An ‘interstellar object’ comes calling

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An artist’s impression of the first interstellar visitor ‘Oumuamua. Photo: European Space Agency (ESA)

‘Oumuamua, the first interstellar object discovered in the solar system in October 2017, is moving away from the sun faster than expected. This anomalous behaviour has been detected by a worldwide astronomical collaboration that studied its motion from ground-based and space-based observatories. The gain in speed is small and ‘Oumuamua is still slowing down because of the sun’s gravity but not as fast as predicted by physics. Accordingly, scientists have postulated that ‘Oumuamua is most likely an interstellar comet and not an asteroid as earlier classified. The discovery appears in the latest issue of Nature.

‘Oumuamua was first discovered using the Pan-STARRS telescope at the Haleakala Observatory, Hawaii. The word means “scout” in Hawaiian. The original observations indicated a 230-metre-long, elongated, tiny object whose colour was similar to that of a comet and whose extremely eccentric orbit too led the International Astronomical (IAU) to classify it as one. However, when astronomers could find neither gas and dust surrounding the object nor the characteristic tail, they changed its status to an interstellar asteroid. In November 2017, the discovery was reclassified as the first-ever “interstellar object”.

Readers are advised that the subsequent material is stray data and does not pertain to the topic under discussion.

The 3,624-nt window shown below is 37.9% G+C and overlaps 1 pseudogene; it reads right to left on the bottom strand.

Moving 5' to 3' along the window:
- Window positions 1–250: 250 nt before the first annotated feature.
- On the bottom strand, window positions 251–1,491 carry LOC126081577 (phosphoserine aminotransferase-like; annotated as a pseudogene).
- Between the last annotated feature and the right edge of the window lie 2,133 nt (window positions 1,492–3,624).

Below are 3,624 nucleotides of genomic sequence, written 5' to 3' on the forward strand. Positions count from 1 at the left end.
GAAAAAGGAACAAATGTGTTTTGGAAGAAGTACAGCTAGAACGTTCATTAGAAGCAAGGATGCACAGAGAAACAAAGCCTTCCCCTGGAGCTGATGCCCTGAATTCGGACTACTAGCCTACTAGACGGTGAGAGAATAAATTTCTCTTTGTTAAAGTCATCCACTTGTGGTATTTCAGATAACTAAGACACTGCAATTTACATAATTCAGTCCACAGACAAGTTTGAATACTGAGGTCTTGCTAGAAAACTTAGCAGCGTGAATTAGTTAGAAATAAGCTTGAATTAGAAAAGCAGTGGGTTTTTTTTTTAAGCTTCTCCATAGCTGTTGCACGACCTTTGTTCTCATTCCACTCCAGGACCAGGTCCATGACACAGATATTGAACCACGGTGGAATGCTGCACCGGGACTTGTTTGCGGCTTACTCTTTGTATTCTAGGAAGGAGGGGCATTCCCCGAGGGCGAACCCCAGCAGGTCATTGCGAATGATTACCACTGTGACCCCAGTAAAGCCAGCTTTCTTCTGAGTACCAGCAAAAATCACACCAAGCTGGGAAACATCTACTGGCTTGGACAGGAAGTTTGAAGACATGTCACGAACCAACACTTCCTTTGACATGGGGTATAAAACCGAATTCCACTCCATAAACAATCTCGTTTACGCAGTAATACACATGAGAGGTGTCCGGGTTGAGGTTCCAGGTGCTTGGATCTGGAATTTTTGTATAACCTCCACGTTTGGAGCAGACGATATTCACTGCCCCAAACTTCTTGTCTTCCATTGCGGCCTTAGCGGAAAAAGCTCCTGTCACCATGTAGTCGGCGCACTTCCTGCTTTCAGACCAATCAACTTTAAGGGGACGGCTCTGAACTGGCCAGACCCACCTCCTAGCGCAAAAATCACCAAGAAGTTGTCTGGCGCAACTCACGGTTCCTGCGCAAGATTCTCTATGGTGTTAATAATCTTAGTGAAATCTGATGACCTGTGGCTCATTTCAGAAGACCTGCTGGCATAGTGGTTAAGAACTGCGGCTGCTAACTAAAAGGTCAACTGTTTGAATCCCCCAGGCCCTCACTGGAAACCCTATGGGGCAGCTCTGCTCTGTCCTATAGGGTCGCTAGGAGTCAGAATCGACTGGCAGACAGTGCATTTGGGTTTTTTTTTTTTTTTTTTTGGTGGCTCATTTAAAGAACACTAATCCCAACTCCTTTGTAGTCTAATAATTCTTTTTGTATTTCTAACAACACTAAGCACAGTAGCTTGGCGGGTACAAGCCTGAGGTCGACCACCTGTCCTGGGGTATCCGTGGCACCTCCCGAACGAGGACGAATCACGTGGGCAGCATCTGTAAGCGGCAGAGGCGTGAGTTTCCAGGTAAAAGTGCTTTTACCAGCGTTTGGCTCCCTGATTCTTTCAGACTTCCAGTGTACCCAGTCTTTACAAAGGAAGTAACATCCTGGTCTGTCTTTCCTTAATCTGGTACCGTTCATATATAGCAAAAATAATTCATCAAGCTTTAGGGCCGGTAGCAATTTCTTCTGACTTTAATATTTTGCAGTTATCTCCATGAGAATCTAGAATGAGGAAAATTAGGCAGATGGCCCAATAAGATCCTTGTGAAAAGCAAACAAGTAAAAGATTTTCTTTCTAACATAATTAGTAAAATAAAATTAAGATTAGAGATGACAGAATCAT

The team of scientists, led by Marco Micheli of the European Space Agency (ESA), explored several scenarios to explain the new observations. The most likely explanation is that ‘Oumuamua is outgassing material from its surface due to solar heating. The thrust from this ejected material is believed to provide the small but steady push that is sending it hurtling out of the solar system faster than expected—as of June 1, it was travelling at roughly 1,14,000 km an hour. Such outgassing is typical of comets and contradicts the previous classifications. “We think this is a tiny, weird comet,” said Micheli. “We can see in the data that its boost is getting smaller the farther away it travels from the sun, which is typical for comets.” However, the research team could not detect any visual evidence of outgassing. “We did not see any dust, coma, or tail, which is unusual,” explained Karen Meech, a co-author from the University of Hawaii. “We think that ‘Oumuamua may vent unusually large, coarse dust grains,” she added. The team has speculated that the small dust grains that adorn the surface of most comets may have, in ‘Oumuamua’s case, eroded during its journey through interstellar space, and that only the larger dust grains remained. A cloud of these large particles would not be bright enough to be detected. But it would explain the unexpected change in its speed.

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